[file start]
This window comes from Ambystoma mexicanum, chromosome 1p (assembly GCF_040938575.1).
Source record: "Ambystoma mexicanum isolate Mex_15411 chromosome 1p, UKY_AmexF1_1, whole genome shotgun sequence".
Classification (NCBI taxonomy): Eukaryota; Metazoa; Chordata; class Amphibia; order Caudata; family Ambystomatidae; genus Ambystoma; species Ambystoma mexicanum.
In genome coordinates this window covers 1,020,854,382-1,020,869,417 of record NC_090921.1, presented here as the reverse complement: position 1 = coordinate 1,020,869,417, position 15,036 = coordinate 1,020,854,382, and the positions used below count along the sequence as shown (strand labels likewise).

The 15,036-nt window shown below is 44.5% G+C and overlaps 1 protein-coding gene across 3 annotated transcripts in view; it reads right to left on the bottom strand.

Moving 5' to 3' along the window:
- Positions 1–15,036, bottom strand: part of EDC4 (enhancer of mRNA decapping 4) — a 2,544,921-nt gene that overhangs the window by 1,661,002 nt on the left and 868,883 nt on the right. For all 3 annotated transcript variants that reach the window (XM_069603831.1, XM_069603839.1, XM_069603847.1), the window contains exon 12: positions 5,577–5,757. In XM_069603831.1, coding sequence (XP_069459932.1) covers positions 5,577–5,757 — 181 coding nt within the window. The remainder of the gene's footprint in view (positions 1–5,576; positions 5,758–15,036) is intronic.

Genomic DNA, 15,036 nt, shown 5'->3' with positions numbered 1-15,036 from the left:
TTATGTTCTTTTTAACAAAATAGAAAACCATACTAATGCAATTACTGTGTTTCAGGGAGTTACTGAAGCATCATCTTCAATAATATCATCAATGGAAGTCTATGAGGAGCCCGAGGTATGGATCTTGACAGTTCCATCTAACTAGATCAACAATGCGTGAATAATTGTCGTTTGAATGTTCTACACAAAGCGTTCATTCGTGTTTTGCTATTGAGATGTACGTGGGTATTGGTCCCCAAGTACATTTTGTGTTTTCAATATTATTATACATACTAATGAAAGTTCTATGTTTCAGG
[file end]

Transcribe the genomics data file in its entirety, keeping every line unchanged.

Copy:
This window comes from Ambystoma mexicanum, chromosome 1p (assembly GCF_040938575.1).
Source record: "Ambystoma mexicanum isolate Mex_15411 chromosome 1p, UKY_AmexF1_1, whole genome shotgun sequence".
Classification (NCBI taxonomy): Eukaryota; Metazoa; Chordata; class Amphibia; order Caudata; family Ambystomatidae; genus Ambystoma; species Ambystoma mexicanum.
In genome coordinates this window covers 1,020,854,382-1,020,869,417 of record NC_090921.1, presented here as the reverse complement: position 1 = coordinate 1,020,869,417, position 15,036 = coordinate 1,020,854,382, and the positions used below count along the sequence as shown (strand labels likewise).

The 15,036-nt window shown below is 44.5% G+C and overlaps 1 protein-coding gene across 3 annotated transcripts in view; it reads right to left on the bottom strand.

Moving 5' to 3' along the window:
- Positions 1–15,036, bottom strand: part of EDC4 (enhancer of mRNA decapping 4) — a 2,544,921-nt gene that overhangs the window by 1,661,002 nt on the left and 868,883 nt on the right. For all 3 annotated transcript variants that reach the window (XM_069603831.1, XM_069603839.1, XM_069603847.1), the window contains exon 12: positions 5,577–5,757. In XM_069603831.1, coding sequence (XP_069459932.1) covers positions 5,577–5,757 — 181 coding nt within the window. The remainder of the gene's footprint in view (positions 1–5,576; positions 5,758–15,036) is intronic.

Genomic DNA, 15,036 nt, shown 5'->3' with positions numbered 1-15,036 from the left:
TTATGTTCTTTTTAACAAAATAGAAAACCATACTAATGCAATTACTGTGTTTCAGGGAGTTACTGAAGCATCATCTTCAATAATATCATCAATGGAAGTCTATGAGGAGCCCGAGGTATGGATCTTGACAGTTCCATCTAACTAGATCAACAATGCGTGAATAATTGTCGTTTGAATGTTCTACACAAAGCGTTCATTCGTGTTTTGCTATTGAGATGTACGTGGGTATTGGTCCCCAAGTACATTTTGTGTTTTCAATATTATTATACATACTAATGAAAGTTCTATGTTTCAGG